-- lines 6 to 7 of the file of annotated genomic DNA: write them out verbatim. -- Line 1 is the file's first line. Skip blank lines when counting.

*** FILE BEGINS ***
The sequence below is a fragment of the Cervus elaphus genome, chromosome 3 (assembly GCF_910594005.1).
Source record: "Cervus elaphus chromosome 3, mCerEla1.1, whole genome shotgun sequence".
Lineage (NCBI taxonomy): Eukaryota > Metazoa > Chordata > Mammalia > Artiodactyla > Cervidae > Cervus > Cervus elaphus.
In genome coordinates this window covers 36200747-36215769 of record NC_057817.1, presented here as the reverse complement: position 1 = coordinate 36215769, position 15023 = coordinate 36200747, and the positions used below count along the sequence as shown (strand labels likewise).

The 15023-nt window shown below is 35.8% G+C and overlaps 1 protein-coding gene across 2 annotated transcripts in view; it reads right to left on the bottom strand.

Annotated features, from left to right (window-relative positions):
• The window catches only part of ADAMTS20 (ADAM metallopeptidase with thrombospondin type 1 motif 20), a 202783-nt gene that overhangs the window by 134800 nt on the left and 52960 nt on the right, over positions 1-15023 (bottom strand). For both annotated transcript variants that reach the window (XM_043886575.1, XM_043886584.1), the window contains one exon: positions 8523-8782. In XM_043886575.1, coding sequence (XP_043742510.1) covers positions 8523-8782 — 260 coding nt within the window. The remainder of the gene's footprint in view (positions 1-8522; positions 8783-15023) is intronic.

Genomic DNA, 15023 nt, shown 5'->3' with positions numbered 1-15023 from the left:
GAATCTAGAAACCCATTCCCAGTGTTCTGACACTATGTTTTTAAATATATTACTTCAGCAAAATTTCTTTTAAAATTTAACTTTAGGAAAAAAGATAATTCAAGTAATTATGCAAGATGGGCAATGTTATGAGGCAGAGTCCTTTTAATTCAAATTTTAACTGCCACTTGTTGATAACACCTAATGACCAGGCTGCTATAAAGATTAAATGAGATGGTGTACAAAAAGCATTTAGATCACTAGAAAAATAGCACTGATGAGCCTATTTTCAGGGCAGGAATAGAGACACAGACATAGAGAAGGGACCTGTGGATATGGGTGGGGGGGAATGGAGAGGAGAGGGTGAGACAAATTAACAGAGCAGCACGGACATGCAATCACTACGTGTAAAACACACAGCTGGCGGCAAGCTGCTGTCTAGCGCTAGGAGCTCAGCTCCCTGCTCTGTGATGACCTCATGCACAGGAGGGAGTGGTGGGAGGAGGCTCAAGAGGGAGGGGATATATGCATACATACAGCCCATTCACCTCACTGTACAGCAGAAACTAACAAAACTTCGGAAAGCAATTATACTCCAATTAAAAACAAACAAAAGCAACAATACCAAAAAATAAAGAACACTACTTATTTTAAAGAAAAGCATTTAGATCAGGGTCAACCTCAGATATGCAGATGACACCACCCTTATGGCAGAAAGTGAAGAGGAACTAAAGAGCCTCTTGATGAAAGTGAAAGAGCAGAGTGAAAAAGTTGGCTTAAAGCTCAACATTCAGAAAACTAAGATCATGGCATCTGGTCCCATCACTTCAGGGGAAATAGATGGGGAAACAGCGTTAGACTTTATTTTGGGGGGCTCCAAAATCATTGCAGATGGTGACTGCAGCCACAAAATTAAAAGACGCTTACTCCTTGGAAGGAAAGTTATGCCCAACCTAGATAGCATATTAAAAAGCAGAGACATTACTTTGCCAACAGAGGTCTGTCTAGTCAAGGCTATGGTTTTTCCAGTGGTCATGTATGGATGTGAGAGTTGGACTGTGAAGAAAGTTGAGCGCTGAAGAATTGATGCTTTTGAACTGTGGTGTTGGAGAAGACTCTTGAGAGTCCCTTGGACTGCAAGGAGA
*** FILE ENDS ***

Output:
Annotated features, from left to right (window-relative positions):
• The window catches only part of ADAMTS20 (ADAM metallopeptidase with thrombospondin type 1 motif 20), a 202783-nt gene that overhangs the window by 134800 nt on the left and 52960 nt on the right, over positions 1-15023 (bottom strand). For both annotated transcript variants that reach the window (XM_043886575.1, XM_043886584.1), the window contains one exon: positions 8523-8782. In XM_043886575.1, coding sequence (XP_043742510.1) covers positions 8523-8782 — 260 coding nt within the window. The remainder of the gene's footprint in view (positions 1-8522; positions 8783-15023) is intronic.